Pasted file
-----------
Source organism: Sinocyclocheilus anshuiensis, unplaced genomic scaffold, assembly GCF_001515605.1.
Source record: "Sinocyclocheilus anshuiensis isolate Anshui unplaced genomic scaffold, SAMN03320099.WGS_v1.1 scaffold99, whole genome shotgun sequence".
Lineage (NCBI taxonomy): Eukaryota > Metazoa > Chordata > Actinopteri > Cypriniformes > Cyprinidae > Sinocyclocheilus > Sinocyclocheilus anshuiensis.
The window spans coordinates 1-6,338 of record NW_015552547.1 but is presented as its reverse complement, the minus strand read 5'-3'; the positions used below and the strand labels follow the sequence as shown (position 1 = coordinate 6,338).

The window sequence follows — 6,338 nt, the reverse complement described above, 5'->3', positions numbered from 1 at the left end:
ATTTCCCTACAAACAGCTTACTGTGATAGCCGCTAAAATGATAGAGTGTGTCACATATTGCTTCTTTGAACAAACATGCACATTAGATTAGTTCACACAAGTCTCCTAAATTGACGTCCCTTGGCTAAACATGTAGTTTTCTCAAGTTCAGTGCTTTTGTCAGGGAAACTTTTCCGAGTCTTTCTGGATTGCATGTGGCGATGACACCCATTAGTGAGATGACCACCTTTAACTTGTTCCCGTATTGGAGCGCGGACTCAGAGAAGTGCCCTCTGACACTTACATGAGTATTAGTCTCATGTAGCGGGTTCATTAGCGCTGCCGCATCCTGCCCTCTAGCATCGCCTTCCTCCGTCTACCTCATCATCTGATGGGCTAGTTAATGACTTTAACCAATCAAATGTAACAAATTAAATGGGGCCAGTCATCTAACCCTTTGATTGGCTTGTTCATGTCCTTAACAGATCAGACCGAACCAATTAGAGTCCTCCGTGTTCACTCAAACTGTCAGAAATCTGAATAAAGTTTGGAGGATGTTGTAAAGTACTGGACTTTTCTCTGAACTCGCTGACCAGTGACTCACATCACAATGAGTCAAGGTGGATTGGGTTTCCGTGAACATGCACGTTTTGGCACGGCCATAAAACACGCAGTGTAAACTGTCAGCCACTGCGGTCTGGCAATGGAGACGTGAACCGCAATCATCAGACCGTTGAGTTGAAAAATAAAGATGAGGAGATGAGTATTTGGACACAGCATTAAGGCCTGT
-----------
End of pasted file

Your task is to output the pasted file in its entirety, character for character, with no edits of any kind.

Source organism: Sinocyclocheilus anshuiensis, unplaced genomic scaffold, assembly GCF_001515605.1.
Source record: "Sinocyclocheilus anshuiensis isolate Anshui unplaced genomic scaffold, SAMN03320099.WGS_v1.1 scaffold99, whole genome shotgun sequence".
Lineage (NCBI taxonomy): Eukaryota > Metazoa > Chordata > Actinopteri > Cypriniformes > Cyprinidae > Sinocyclocheilus > Sinocyclocheilus anshuiensis.
The window spans coordinates 1-6,338 of record NW_015552547.1 but is presented as its reverse complement, the minus strand read 5'-3'; the positions used below and the strand labels follow the sequence as shown (position 1 = coordinate 6,338).

The window sequence follows — 6,338 nt, the reverse complement described above, 5'->3', positions numbered from 1 at the left end:
ATTTCCCTACAAACAGCTTACTGTGATAGCCGCTAAAATGATAGAGTGTGTCACATATTGCTTCTTTGAACAAACATGCACATTAGATTAGTTCACACAAGTCTCCTAAATTGACGTCCCTTGGCTAAACATGTAGTTTTCTCAAGTTCAGTGCTTTTGTCAGGGAAACTTTTCCGAGTCTTTCTGGATTGCATGTGGCGATGACACCCATTAGTGAGATGACCACCTTTAACTTGTTCCCGTATTGGAGCGCGGACTCAGAGAAGTGCCCTCTGACACTTACATGAGTATTAGTCTCATGTAGCGGGTTCATTAGCGCTGCCGCATCCTGCCCTCTAGCATCGCCTTCCTCCGTCTACCTCATCATCTGATGGGCTAGTTAATGACTTTAACCAATCAAATGTAACAAATTAAATGGGGCCAGTCATCTAACCCTTTGATTGGCTTGTTCATGTCCTTAACAGATCAGACCGAACCAATTAGAGTCCTCCGTGTTCACTCAAACTGTCAGAAATCTGAATAAAGTTTGGAGGATGTTGTAAAGTACTGGACTTTTCTCTGAACTCGCTGACCAGTGACTCACATCACAATGAGTCAAGGTGGATTGGGTTTCCGTGAACATGCACGTTTTGGCACGGCCATAAAACACGCAGTGTAAACTGTCAGCCACTGCGGTCTGGCAATGGAGACGTGAACCGCAATCATCAGACCGTTGAGTTGAAAAATAAAGATGAGGAGATGAGTATTTGGACACAGCATTAAGGCCTGT